Michigan Democrats push 8 days of absentee ballot counting to curb ‘chaos’
- Michigan bills propose eight days of early absentee ballot counting
- Democrats aim to speed up results, discourage misinformation
- Republicans appear likely to oppose, citing potential for fraud
LANSING — Michigan Democrats on Tuesday advanced legislation that would allow local clerks to begin counting absentee ballots up to eight days before an election, a reform they contend would deter the kind of misinformation that followed the 2020 presidential election.
A record 3.3 million Michigan voters cast absentee ballots in that pandemic contest, leading to delayed results as some of the state’s largest cities continued to tabulate votes more than 24 hours after polls closed. Then-President Donald Trump used the window on election night to falsely claim he’d won the state despite what was later certified as a 154,188-vote loss in Michigan to Joe Biden.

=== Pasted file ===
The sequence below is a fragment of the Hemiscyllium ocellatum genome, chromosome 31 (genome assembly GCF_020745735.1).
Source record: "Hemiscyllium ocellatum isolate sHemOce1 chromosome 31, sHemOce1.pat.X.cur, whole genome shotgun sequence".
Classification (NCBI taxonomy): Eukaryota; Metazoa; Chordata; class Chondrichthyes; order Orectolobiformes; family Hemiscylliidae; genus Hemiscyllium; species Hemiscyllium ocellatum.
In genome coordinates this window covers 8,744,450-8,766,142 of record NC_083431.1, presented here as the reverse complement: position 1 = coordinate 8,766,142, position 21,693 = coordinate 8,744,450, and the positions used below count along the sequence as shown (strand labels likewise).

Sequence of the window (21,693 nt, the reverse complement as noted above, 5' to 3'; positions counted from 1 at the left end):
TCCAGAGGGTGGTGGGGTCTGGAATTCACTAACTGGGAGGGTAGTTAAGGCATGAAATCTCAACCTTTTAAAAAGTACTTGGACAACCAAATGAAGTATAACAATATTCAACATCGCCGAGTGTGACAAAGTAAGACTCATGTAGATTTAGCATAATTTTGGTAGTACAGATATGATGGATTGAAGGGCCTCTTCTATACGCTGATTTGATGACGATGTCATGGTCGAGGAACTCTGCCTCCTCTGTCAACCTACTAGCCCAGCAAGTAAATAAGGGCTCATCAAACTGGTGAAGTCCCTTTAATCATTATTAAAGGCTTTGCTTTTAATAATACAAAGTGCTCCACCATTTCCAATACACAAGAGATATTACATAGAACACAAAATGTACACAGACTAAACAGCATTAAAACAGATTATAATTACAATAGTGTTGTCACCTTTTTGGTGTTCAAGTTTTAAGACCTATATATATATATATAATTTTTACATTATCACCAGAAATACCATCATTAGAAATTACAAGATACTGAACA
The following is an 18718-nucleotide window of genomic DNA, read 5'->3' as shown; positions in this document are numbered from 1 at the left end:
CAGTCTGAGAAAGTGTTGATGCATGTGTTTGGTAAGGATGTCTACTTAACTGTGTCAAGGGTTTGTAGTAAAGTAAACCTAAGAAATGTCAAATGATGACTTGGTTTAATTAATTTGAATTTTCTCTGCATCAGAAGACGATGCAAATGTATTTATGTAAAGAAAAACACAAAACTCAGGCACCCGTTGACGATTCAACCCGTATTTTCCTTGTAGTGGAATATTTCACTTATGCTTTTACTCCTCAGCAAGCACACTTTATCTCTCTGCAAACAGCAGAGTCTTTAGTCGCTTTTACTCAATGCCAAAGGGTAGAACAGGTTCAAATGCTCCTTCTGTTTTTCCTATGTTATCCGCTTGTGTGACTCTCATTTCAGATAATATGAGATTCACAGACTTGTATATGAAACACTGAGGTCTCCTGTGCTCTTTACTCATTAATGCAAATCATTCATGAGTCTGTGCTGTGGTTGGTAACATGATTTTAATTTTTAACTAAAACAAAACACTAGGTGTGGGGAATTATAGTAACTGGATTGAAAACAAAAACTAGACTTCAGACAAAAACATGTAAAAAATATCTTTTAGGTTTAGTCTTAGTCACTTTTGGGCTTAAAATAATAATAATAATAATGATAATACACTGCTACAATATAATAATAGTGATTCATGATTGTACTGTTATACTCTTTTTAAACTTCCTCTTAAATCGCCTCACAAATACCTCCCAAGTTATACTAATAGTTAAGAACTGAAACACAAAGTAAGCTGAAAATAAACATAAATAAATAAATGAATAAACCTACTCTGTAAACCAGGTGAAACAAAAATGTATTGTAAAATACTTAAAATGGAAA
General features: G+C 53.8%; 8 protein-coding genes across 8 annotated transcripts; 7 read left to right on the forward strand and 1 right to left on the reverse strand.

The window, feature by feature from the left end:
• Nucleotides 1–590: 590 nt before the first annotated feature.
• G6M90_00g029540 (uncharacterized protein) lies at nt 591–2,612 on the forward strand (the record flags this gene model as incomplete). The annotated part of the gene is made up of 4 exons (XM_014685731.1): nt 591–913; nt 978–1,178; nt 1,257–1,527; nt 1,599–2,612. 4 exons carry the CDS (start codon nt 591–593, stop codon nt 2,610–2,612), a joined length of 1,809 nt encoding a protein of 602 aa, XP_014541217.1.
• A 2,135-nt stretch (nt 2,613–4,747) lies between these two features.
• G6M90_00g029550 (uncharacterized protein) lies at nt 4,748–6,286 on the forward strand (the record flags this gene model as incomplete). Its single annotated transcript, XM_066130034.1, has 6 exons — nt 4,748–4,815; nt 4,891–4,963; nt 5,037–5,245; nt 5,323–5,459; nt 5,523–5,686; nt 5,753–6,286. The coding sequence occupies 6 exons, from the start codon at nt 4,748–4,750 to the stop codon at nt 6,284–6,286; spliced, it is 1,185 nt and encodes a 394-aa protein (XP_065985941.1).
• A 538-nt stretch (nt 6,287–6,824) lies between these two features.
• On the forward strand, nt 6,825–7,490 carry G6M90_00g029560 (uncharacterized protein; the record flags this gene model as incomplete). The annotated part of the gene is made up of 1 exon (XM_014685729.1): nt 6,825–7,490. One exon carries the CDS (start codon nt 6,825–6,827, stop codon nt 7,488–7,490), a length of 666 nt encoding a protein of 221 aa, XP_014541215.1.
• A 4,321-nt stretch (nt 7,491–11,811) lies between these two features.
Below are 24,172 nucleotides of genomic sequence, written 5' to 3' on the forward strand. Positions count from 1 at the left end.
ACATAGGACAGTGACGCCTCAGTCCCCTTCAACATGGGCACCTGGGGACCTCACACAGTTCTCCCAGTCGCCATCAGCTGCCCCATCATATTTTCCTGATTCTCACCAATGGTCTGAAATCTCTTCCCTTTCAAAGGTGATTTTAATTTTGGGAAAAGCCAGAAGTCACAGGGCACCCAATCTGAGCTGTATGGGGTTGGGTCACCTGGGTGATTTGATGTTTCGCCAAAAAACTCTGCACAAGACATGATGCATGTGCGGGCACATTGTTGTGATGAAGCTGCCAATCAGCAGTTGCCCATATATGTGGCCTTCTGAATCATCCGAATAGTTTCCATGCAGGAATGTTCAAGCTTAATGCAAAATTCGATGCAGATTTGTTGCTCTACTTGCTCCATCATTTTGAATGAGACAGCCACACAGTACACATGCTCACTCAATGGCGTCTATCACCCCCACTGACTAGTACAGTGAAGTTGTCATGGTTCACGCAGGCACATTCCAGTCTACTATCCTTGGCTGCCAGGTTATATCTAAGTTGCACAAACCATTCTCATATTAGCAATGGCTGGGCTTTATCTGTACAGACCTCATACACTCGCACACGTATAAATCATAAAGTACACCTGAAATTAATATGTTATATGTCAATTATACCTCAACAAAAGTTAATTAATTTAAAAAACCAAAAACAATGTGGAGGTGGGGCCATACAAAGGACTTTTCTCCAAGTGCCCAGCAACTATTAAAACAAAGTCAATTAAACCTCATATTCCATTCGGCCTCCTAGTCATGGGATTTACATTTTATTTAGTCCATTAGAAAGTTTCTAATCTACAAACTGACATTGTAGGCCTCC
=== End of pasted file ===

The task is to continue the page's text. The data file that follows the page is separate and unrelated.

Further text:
While local clerks had called for more flexibility to begin counting mail-in votes days before election day, the then-Republican-led Legislature gave them just one extra day to open ballot envelopes. Democrats, now in full control of the Legislature for the first time in 40 years, want to allow election workers to not only open envelopes early, but also feed them through tabulators before Election Day.
“The chaos that happened in 2020 was predicted and predictable,” Sen. Jeremy Moss, a Southfield Democrat who chairs the Senate Elections Committee, told reporters last week as lawmakers began debating his legislation.
“Heading into another presidential election cycle we're taking this huge step to … reduce that chaos and … make it easier on clerks to conduct elections.”